stayed for the night. In middle of the night Caderousse killed the appraiser

and took both the diamond and the money paid for it. He was caught and

sentenced to hard labor in prison. The Count chose this form of revenge because

he knew that Caderousse could not resist the temptation of extra money. The

Count punished him in this fashion because Caderousse took away all the money

that Dantes left for his father. This loss of money caused Dantes’ father to

starve to death. The Count understood Caderousse’s greed and punished him

through it.

The Count took revenge on Fernand Mondego by causing his wife Merc?des and

son Albert to leave home. To do this, the Count introduced Albert to

Danglars’s daughter. The couple became engaged. A few days before the wedding

was to take place, Danglars asked the Count for information about Fernand. The

Count told him to send a letter to where Fernand worked as guard for the Ali

Pasha. When Danglars received a reply to his letter, the news spread quickly

that Fernand was a traitor and let the enemy become victorious. The Pasha

entrusted Fernand with his wife and daughter. Fernand sold them indirectly to

the Count. The main point of this punishment was to make Merc?des and Albert

leave Fernand. This punishment relates to Fernand’s ambitions because the Count

thought about how back in Marseilles Fernand took away his family (Merc?des and

his father). In getting his revenge, the Count causes Fernand to lose his


Villefort was a loyalist, His father was a Bonapartist. He was always

trying to get the favor of the King so that he could get an even higher position.

One way to accomplish this task was to find Bonapartists and put them in jail.

Villefort sent the Count to jail only because the latter knew that Villefort’s

father was a Bonapartist. When he sent the Count to prison he thought he was

covering up his secret about his father for good by burying the Count in the Ch?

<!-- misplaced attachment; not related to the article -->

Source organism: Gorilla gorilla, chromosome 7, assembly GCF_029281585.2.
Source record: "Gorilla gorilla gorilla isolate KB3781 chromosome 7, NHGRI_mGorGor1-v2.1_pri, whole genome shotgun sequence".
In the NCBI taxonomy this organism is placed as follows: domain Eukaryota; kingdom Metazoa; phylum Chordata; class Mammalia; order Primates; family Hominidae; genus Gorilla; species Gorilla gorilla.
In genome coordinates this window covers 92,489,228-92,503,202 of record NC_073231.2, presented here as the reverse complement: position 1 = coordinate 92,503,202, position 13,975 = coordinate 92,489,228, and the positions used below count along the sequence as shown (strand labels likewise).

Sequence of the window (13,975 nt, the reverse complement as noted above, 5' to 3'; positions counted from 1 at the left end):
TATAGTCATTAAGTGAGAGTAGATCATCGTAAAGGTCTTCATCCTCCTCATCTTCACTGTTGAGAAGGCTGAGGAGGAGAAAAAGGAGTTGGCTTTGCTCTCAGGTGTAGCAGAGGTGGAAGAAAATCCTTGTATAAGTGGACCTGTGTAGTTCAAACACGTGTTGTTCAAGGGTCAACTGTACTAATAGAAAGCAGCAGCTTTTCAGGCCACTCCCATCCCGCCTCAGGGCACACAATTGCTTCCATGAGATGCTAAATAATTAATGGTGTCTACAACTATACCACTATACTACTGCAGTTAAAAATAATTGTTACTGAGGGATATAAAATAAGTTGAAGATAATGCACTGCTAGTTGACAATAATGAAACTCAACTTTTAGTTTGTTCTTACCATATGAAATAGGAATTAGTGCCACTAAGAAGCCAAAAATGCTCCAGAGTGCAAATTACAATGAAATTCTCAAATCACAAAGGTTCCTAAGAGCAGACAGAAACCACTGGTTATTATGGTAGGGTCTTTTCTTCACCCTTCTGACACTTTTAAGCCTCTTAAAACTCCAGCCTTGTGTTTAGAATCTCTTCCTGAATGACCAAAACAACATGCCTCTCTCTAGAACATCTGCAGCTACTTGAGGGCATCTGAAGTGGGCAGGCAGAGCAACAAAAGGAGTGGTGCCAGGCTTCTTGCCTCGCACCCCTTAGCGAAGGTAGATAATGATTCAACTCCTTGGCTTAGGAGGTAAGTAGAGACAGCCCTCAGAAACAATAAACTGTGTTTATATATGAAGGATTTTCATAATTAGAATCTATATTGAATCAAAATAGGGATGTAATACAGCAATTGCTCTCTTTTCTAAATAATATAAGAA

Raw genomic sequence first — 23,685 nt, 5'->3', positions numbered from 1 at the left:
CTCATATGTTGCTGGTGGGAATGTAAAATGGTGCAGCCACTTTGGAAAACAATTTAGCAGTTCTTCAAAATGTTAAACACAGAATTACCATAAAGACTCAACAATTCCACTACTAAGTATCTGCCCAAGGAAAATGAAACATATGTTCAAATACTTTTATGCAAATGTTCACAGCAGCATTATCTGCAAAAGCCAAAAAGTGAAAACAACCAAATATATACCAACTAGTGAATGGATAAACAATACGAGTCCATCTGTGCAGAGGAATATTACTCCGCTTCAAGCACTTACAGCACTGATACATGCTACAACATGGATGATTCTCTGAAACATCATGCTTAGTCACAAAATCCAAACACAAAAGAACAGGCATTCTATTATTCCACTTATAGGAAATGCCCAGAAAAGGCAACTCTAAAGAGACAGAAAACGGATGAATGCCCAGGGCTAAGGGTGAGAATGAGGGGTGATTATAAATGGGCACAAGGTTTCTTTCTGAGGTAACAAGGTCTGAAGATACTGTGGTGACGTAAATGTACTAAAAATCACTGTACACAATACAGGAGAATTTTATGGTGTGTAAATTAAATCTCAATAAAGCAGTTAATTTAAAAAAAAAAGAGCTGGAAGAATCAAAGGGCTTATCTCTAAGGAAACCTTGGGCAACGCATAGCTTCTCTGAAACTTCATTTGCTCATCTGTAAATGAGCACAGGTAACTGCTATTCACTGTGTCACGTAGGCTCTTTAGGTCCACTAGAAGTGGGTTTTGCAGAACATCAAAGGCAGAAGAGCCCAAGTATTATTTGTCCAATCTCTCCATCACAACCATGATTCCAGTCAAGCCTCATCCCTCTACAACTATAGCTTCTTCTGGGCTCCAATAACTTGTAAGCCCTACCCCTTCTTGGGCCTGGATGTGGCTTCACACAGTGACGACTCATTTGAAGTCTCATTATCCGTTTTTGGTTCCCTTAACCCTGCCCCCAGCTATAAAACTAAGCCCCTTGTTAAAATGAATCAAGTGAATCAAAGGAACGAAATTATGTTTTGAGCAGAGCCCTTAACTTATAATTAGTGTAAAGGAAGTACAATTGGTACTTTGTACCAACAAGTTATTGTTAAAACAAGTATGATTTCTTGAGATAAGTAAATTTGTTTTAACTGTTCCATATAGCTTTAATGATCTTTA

teau d’If. Then the Count reappeared. In his revenge toward Villefort, the

Count uncovered a secret which Villefort thought was literally buried many years

ago. The Count discovered the secret of an illegitimate child which had been

born of a union between Villefort and Madame Danglars. Villefort had buried the

child alive, but someone had rescued him. The Count of Monte Cristo disgraced

Villefort by revealing the secret of his illegitimate child to the public. This

method of revenge was symbolic. Villefort thought he had buried the disgrace of

his dead son forever. He also thought he had “buried” the secret of his father,

the Bonapartist, by sending Edmond Dantes, the one who knew his secret, to the

Ch?teau d’If. Edmond came back from the dead as did Villefort’s son.

We see from this story that it is not wise to take revenge. It is up to G-

d to decide what each person deserves. In our story, a man named Edmond Dantes

thought it wise to take revenge on his enemies. He took revenge on each person

in a way that related to the way they originally conspired against him. However,

at the end, instead of feeling good about himself, he felt confused. On the one

hand he got back at his enemies, but on the other hand, he lost the affection of

Merc?des, whom he loved. He then recognized that if a person does take revenge

into his own hands, G-d now has a way of punishing him. Edmond Dantes ruined

everyone who hurt him and in the process, he ruined himself.